My sister and I grew up in Sardinia – we know a thing or two about good sea food. Eating seafood is a must in Lisbon. It’s quite possibly the freshest seafood you’ll ever have.
Lisbon is on the Atlantic Coast as well as other cities I have visited last summer during my Camino del Norte to Santiago de Compostela, such as Bilbao and San Sebastian. My sister and I compared the prices of food in Spain with those of Lisbon and it turned out that the food is cheaper and apparently, just as good. Eating seafood is definitely what to do in Lisbon.
To read more about my experience in Bilbao and San Sebastian, check my post “Seven Great Reasons To Visit The Basque Country.”
Speaking to the locals is what to do in Lisbon to get a better understanding of what the main local specialties are. Apparently, one type of fish comes up time and time again: sardines. Always listen to what the fishermen – who know this land, and this ocean better than anyone – recommend.
Make sure to eat at Cervejaria Ramiro, potentially the most popular and well-known seafood restaurant in town. Rumor has it that it’s busy no matter the time of day: in the middle of the afternoon or in the middle of the night. It’s better to book ahead. It’s also equally as popular with locals as it is with travelers – which I believe a sound indication of quality. No, it’s not as cheap as some other restaurants. But yes, it’s worth it.
These are some of the best food tours of Lisbon:
- Lisbon gourmet walking tour and tastings
- Private 3 hour food and wine tour
- Lisbon half day food tour
- Lisbon private food tour
Gorge on the famous pastries (and at the same time explore Belem)
One of the unmissable things to do in Lisbon is trying the most famous pastry, the Pastel de nata or Portuguese custard tart in English.
These delicious treats were created by Catholic monks at the Jerónimos Monastery in Belem, one of the nicest areas to visit in Lisbon. The Fábrica de Pastéis de Belém is still serving them up. Going to Belem, a tranquil old town just a two-mile walk up the coast, is what to do in Lisbon when in search of a treat.
If the short journey to Belem seems too much, then Manteigaria does a killer pastry (the best in town according to trip advisor) and is located right where the areas of Bairro Alto and Chaido meet – if eating a Pastel de Nata is a must, this is a great alternative place to do so.
Head to a food market
Food markets are usually my go to places to get a bit of local action, wherever I go. I find that browsing through the stalls, looking at what people buy and eat, I get a better understanding of the local culture. For sure, going to a food market is a lot of fun when in Lisbon.
Make sure to head to Mercado de Alvalade Norte, which is open Monday to Saturday from 7:00 am to 3:00 pm. This isa farmer market where you can buy directly from the farmers. Head to the fish and seafood section to get fresh fish, and try out the breads in the bakery section.
Walk up the hills
Lisbon is built on seven hills (something which actually reminds me of Rome!), which are definitely among the top Lisbon attractions. The good news is that they provide a great way to burn off all the delicious food and drink that anybody traveling to Lisbon is bound to have. Walking up the hills is one the things to do when visiting Lisbon, for sure.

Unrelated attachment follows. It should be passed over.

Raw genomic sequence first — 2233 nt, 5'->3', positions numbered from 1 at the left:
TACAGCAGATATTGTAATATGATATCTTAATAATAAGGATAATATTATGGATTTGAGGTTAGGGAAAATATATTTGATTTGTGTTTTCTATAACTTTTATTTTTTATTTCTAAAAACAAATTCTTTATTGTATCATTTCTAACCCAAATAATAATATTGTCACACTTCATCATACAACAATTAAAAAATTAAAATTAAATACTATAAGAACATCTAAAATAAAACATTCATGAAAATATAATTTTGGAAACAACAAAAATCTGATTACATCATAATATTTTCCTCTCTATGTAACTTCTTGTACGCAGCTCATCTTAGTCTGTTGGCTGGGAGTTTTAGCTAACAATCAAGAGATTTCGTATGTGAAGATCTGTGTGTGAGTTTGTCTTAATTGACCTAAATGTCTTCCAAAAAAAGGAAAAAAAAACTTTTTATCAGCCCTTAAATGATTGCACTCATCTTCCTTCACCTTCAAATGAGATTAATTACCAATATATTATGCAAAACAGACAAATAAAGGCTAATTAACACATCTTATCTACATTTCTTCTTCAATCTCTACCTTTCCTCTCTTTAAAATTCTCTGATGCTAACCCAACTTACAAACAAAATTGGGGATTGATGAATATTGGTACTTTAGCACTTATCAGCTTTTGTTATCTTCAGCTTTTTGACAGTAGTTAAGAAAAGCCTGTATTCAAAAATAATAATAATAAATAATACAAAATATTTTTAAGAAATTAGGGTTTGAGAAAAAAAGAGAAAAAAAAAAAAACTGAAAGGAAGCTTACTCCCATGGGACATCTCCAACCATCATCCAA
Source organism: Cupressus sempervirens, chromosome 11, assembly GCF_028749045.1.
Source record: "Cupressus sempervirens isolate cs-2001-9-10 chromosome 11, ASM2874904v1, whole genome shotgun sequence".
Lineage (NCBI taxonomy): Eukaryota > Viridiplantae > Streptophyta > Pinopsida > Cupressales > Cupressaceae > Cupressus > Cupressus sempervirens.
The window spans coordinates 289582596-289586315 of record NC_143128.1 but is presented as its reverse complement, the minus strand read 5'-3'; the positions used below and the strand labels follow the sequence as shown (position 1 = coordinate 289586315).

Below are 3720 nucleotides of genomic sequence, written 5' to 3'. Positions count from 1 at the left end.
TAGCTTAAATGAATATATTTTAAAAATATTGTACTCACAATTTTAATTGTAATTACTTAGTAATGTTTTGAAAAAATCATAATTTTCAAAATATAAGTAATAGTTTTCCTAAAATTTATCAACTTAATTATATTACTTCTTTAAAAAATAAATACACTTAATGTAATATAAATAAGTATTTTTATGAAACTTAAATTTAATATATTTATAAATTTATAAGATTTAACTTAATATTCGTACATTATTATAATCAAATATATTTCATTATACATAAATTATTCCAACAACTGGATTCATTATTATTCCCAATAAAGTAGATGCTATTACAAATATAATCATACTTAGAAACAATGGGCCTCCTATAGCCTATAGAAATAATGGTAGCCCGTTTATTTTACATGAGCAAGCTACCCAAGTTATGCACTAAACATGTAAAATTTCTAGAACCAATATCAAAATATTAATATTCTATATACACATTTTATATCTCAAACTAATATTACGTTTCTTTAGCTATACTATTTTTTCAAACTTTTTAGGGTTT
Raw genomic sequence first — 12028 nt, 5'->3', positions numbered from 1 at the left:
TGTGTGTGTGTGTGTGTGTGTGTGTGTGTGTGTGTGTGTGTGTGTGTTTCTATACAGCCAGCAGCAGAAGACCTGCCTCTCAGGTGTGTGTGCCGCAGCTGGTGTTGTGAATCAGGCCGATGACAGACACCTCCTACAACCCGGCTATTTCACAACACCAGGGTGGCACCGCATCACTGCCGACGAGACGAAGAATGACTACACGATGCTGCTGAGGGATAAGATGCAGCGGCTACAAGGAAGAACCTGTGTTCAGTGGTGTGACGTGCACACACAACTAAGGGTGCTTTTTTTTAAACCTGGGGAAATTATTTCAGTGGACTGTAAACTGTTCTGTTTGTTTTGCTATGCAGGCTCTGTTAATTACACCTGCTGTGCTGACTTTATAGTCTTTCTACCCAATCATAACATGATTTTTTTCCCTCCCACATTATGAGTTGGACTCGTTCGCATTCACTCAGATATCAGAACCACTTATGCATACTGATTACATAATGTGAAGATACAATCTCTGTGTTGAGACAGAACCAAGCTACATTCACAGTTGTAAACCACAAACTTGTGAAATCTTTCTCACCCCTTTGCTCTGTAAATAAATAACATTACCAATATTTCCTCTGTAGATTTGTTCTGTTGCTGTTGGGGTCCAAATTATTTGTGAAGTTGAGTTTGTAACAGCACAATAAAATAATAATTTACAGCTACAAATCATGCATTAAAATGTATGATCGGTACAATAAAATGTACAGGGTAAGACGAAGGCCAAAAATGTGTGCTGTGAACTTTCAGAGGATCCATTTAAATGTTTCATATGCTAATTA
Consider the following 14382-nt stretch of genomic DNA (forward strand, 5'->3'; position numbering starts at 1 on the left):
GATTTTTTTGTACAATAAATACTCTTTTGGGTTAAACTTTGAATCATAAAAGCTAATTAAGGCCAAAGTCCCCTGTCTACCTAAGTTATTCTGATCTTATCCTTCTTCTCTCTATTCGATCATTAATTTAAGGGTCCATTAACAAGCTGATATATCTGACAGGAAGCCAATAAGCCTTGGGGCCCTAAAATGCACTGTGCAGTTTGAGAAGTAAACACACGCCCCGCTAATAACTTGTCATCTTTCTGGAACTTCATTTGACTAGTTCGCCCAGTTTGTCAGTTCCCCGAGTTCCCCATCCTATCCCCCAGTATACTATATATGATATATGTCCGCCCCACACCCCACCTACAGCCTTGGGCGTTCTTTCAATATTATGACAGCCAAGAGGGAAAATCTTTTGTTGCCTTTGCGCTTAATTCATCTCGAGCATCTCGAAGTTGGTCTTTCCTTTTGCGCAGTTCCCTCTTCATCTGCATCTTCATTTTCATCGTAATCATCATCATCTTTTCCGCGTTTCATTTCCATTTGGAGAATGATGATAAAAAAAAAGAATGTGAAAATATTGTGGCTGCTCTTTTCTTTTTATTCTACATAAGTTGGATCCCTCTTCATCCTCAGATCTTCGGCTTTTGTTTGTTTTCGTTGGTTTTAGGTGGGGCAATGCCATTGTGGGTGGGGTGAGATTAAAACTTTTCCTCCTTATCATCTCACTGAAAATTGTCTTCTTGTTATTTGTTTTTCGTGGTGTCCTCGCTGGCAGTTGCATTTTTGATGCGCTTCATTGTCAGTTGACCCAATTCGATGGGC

In any case, enjoying a tuc tuc guided tour or even an electric bike tour is what to do in Lisbon to get a different perspective of the city, see a great deal of it and have a bit of cheeky fun. I may give it a try, I do enjoy going around on a tuc tuc.
The Seven Hills of Lisbon, as they are known, are what the Portuguese capital is built upon. The hilly terrain gives the city a depth and distinctiveness unlike any other capital city one may travel to. The mood and aesthetics often differ wildly from one neighborhood to the next – or even the top of the hill, compared to the bottom. That’s why walking the Seven Hills is among the things to do in Lisbon.
Here’s some of the coolest tuk tuk tours of Lisbon:
- Lisbon 2 hour tuk tuk tour
- 7 Fado hills by tuk tuk
- Lisbon 1 hour tour by tuk tuk
- Lisbon 3 hour sightseeing tour by tuk tuk
- Lisbon 2 hour historic tram 28 tour by eco tuk tuk
- Lisbon guided city of hills tour by tuk tuk
If you prefer other modes of transportation, you can opt for bikes and even segways. Here are the best options:
Go to Feira da Ladra
If you have a passion for anything vintage, going to Feira da Ladra is one of the ultimate things to do in Lisbon. At this flea market, you can find literally anything – what’s a person’s garbage may well be your next treasure! It’s open Thursdays and Saturdays from 9:00 am to 6:00 pm.
Shopaholics beware! Lisbon is packed with incredible shopping opportunities. Whether you like shopping for yourself or you are in search for the ultimate souvenir, shopping is what to do in Lisbon. Among the quirkiest souvenirs you can get in Lisbon there is high quality canned food (yes, that’s right!). Conserveira de Lisboa is the place to go. It became popular in the 1930s when canned food was a cheap alternative to fresh food, but now the quality of canned stuff has significantly increased! The best sellers are all the fish goodies – tuna, mackerel and the like.
Appreciate the outstanding value
One of the great things about Lisbon is that it is well connected to the rest of Europe via budget flights, and apparently once there the cost of living is actually minimal. It is a small investment for a great deal of fun.
Eating and drinking out does not have to be expensive at all. As always, my recommendation as a seasoned traveller is to stay away from the main pedestrian areas and city-centre squares. One of the things do to in Lisbon is to wander down towards the water for the cheapest sea food.